Walking pneumonia: causes, symptoms, diagnosis, treatment

Walking pneumonia does not mean that the pneumonia can migrate from one place to another place. This popular non-medical term is often used to describe mild pneumonia that does not require bed rest or hospitalization. In many cases, you even do not recognize you may have a walking pneumonia by mistaking it for a common cold or acute bronchitis.


The cause of walking pneumonia is similar to that of common pneumonia, such as bacteria, virus, fungus, inhaled food or chemicals. It is most commonly caused by a microorganism called mycoplasma pneumoniae, which accounts for roughly up to 40% of all walking pneumonia cases. Another term for pneumonia caused by mycoplasma pneumoniae is atypical pneumonia, as the symptoms are generally different. Although it can affect person with all ages, it predominantly affect children of school age.

Walking pneumonia caused by mycoplasma pneumoniae is contagious by spreading from person-to-person contact, such as sneezing or coughing. Therefore, walking pneumonia is more prevalent in the winter in crowded places, such as schools, nursery homes, homes and dormitories. You will be contagious during the time from roughly 2 to 4 weeks before the onset of symptoms to the end of your symptoms. Thus many people even do not recognize that they are spreading this microorganism, since the contagious period starts before the onset of clinical symptoms. To make matters worse, some people even do not have apparent clinical symptoms.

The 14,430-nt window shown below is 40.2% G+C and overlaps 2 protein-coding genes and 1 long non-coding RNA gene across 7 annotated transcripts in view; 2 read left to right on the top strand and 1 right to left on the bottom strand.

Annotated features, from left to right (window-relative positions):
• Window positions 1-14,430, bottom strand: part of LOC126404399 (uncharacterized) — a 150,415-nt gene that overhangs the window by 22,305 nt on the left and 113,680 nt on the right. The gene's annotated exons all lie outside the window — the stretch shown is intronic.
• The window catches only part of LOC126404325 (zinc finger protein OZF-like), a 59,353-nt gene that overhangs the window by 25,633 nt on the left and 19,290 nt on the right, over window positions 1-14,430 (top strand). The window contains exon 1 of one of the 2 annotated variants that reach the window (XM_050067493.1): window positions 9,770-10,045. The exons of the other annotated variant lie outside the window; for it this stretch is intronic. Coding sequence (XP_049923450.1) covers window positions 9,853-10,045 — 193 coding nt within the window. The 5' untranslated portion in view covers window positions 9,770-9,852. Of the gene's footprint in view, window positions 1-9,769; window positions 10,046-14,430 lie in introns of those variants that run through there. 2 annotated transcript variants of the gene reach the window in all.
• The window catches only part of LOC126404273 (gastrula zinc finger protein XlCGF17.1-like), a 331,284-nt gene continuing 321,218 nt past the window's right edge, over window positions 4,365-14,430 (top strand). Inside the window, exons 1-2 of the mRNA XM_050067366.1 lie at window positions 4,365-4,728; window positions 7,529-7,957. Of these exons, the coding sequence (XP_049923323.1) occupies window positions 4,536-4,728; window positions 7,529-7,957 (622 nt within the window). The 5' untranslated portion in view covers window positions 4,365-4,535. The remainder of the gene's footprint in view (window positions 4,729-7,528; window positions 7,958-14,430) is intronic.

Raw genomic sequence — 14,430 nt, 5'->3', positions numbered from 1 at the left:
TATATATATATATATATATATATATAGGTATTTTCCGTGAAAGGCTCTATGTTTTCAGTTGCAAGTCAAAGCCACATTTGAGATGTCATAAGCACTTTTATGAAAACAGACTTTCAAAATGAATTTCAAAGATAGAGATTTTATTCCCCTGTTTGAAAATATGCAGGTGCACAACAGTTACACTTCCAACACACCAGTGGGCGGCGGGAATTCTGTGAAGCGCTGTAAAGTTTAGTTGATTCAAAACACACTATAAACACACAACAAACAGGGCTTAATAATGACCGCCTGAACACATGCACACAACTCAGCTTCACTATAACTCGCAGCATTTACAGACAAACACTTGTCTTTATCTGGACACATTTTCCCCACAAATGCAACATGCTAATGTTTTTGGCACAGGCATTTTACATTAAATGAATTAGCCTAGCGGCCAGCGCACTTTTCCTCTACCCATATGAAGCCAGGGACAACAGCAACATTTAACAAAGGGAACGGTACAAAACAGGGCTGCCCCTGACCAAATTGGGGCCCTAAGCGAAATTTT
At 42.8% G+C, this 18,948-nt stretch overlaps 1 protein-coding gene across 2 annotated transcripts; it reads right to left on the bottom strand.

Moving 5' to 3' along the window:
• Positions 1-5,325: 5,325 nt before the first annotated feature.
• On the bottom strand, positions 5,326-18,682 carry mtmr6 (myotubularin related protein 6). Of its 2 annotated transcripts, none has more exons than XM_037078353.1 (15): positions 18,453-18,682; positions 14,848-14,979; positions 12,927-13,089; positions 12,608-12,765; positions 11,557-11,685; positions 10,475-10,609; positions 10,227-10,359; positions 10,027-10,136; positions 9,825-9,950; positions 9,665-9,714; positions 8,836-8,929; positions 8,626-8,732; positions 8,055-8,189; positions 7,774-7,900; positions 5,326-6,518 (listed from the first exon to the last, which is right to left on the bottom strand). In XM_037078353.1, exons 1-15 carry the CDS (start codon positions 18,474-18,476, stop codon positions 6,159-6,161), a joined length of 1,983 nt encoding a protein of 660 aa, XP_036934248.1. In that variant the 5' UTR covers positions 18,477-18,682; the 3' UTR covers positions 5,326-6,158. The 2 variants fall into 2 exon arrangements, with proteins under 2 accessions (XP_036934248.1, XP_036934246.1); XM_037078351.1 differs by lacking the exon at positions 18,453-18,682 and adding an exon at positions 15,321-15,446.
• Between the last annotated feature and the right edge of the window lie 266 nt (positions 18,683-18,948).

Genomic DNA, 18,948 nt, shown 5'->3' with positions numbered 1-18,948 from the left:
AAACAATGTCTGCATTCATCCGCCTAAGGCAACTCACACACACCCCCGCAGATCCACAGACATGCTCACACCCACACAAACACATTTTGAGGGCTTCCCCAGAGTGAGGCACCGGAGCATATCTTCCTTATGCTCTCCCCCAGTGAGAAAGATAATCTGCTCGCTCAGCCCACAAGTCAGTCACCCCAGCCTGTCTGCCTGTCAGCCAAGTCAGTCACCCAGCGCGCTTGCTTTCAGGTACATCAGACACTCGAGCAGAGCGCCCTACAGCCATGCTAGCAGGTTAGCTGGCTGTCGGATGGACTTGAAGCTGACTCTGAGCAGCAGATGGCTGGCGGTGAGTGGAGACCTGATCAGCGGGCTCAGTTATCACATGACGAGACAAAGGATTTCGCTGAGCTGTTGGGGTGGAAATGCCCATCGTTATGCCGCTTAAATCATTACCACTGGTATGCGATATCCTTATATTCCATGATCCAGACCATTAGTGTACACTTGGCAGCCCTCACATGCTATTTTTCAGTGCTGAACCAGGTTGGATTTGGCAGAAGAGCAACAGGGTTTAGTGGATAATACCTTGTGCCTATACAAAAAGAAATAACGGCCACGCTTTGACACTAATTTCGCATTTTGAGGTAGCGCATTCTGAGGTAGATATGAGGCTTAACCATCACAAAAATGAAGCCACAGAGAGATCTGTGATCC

The clinical symptoms of walking pneumonia are generally mild, such as mild cough with or without sputum, a low-grade fever, fatigue, voice hoarseness, chest pain, sore throat, and a mild headache. It is often misdiagnosed as a common cold or an acute viral bronchitis.


The diagnosis of walking pneumonia takes several factors into consideration: your overall status, your chest x-ray or CT scan result, blood test and arterial gas analysis result. If you have sputum, then your doctor may send a sample of the sputum to the microbiology lab to culture the microorganism.


In general, oral antibiotics are sufficient for treating walking pneumonia. The antibiotics prescribed depend on your causative agent and your doctor’s preference. Many antibiotics are available, such as ciprofloxacin, levofloxacin or doxycycline. These antibiotics are effective for mycoplasma pneumoniae, for which azithromycin is also quite effective. Your doctor may also recommend to drink more fluid and take good rest.

The prognosis for walking pneumonia is quite good. It rarely causes death. In some cases, walking pneumonia can even get better without any particular treatment. Improving your immune function, washing your hands often and non-smoking may be helpful for prevention.

* The Content is not intended to be a substitute for professional medical advice, diagnosis, or treatment. Always seek the advice of your physician or other qualified health provider with any questions you may have regarding a medical condition.